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We’re number one! Err.. make that 27.

You probably won’t be surprised to find the U.S. once again ranked near the bottom of wealthy countries in life expectancy, despite spending much more on healthcare per person. The most recent example: a study published last week by the Journal of the American Medical Association looking at health outcomes in the 34 wealthy countries that make up the Organisation for Economic Cooperation and Development (OECD). Researchers found that between 1990 and 2010 the United States dropped from 20th to 27th in life expectancy, 14th to 26th for healthy life expectancy (the number of years the average person can expect to live in full health, without disease or disability), and 23rd to 28th in years of potential life lost.

According to the study, which was led by Dr. Christopher Murray of the University of Washington’s Institute for Health Metrics and Evaluation:

The United States spends the most per capita on healthcare across all countries, lacks universal health coverage, and lags behind other high-income countries for life expectancy and many other health outcome measures […] In the last two decades, improvements in population health in the United States did not keep pace with advances in population health in other wealthy nations.”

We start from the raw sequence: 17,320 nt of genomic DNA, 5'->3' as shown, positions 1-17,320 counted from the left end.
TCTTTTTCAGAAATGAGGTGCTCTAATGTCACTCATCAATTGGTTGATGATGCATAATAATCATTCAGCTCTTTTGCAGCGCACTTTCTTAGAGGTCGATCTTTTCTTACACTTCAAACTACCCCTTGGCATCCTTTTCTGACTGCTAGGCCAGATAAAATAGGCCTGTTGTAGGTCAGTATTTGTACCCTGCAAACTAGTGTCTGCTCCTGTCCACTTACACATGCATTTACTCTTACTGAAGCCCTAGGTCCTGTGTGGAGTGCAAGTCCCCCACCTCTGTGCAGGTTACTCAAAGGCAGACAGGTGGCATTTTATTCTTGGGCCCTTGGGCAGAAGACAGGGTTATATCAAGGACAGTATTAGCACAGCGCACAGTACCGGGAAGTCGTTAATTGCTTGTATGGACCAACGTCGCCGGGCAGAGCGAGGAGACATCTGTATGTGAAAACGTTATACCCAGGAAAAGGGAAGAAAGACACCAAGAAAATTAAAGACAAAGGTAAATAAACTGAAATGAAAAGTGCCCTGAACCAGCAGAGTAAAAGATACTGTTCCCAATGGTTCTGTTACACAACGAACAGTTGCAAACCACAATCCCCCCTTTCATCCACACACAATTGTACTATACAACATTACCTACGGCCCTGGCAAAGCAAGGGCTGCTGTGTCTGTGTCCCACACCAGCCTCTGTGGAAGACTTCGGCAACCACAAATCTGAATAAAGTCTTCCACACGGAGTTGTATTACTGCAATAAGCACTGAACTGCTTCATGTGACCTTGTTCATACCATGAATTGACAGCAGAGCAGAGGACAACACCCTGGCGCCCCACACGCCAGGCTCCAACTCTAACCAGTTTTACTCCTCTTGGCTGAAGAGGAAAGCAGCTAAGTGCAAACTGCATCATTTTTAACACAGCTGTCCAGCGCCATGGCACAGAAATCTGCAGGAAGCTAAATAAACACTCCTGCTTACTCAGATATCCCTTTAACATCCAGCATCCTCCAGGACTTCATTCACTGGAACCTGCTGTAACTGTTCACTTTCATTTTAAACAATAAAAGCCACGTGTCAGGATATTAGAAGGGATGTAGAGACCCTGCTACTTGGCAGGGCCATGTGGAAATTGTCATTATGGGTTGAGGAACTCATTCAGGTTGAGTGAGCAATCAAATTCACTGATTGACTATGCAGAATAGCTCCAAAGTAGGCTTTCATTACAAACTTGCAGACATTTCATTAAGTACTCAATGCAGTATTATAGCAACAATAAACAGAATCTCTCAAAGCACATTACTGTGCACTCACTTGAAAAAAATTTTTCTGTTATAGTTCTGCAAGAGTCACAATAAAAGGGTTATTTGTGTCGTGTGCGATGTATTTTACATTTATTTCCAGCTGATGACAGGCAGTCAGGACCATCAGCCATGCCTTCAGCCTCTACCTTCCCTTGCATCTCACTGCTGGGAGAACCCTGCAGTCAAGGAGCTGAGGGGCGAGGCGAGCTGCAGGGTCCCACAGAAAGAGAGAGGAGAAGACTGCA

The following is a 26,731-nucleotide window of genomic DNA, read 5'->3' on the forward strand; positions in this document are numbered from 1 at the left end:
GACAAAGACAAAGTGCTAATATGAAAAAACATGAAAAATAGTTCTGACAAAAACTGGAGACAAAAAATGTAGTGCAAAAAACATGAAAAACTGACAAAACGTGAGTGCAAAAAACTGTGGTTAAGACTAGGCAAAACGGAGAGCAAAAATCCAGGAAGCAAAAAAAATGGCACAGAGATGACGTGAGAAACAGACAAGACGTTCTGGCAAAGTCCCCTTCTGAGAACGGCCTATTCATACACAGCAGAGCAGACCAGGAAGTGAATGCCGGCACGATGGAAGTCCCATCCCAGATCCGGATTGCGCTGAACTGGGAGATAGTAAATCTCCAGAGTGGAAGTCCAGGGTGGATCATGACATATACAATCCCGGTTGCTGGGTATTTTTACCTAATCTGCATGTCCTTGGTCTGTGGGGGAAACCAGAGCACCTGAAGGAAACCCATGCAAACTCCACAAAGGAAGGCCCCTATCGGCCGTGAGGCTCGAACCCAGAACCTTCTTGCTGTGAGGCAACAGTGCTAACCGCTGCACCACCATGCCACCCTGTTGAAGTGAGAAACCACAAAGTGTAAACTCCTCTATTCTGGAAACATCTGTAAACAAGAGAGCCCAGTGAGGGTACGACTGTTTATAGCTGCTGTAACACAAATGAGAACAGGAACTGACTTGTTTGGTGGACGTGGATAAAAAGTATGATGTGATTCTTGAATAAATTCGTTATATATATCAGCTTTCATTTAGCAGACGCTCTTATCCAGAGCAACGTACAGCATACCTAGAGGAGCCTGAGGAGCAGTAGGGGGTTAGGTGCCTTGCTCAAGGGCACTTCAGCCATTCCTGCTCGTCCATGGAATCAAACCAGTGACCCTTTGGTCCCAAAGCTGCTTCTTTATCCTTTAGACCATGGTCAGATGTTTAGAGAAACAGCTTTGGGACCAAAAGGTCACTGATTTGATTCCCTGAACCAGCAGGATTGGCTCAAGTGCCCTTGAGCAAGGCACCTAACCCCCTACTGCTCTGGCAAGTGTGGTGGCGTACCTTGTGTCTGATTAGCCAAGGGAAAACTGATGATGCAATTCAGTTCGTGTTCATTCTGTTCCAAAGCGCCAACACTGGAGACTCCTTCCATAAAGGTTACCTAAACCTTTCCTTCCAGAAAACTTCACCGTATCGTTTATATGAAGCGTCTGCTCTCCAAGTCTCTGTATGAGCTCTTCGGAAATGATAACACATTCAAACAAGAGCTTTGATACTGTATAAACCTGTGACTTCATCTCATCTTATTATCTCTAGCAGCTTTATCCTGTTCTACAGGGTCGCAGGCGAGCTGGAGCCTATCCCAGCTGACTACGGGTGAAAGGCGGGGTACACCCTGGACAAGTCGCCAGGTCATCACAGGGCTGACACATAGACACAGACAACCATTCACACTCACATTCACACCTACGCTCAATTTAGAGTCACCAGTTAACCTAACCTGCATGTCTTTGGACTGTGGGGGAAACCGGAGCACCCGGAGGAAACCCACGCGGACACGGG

What makes this particular study so interesting is that it dives into the data behind life expectancy. The researchers also looked at the years of life lost to a number of different diseases in each country– and what they found debunks the usual excuses from the “U.S. has the greatest healthcare system in the world” crowd.  

Every time a new study shows the U.S. at the bottom of life expectancy rankings, defenders of the U.S. healthcare status quo make the same claims:

  1. Life expectancy in the U.S. is skewed because we have higher death rates from murder, suicide, and accidents– deaths that can’t be blamed on the quality of the U.S. health system.
  2. The U.S. is much more racially and ethnically diverse than other countries on the list, and certain groups are more susceptible to certain diseases.
  3. Americans are fatter, exercise less, and generally have less healthy lifestyles.

Let’s see how they stack up.

Claim 1: Life expectancy in the U.S. is skewed because of high murder, suicide, and accident rates

Conservatives have long complained that comparing countries’ life expectancies is flawed because the U.S. has much higher death rates from murder, suicide, and accidents– things that have nothing to do with the quality of healthcare. Also, deaths from these causes have a disproportionate effect on life expectancy because the victims tend to be younger, on average, than those who die from disease. Look at life expectancy without these causes, they say, or compare health outcomes on specific diseases to see how well the U.S. health system really performs.

All right, well check out this graph from the study:

health rankings disease list

The countries are ranked by total years of life lost from premature mortality (the U.S. is near the bottom, ranked 28th out of 34). The numbers in the boxes show each country’s ranking in years of life lost from that cause– 1 is the best (meaning fewest years of life lost) and 34 is the worst. The colors show how a given country compares to the average years of life lost to that disease for all countries– green means significantly better than average, yellow is average, and red means significantly worse than average.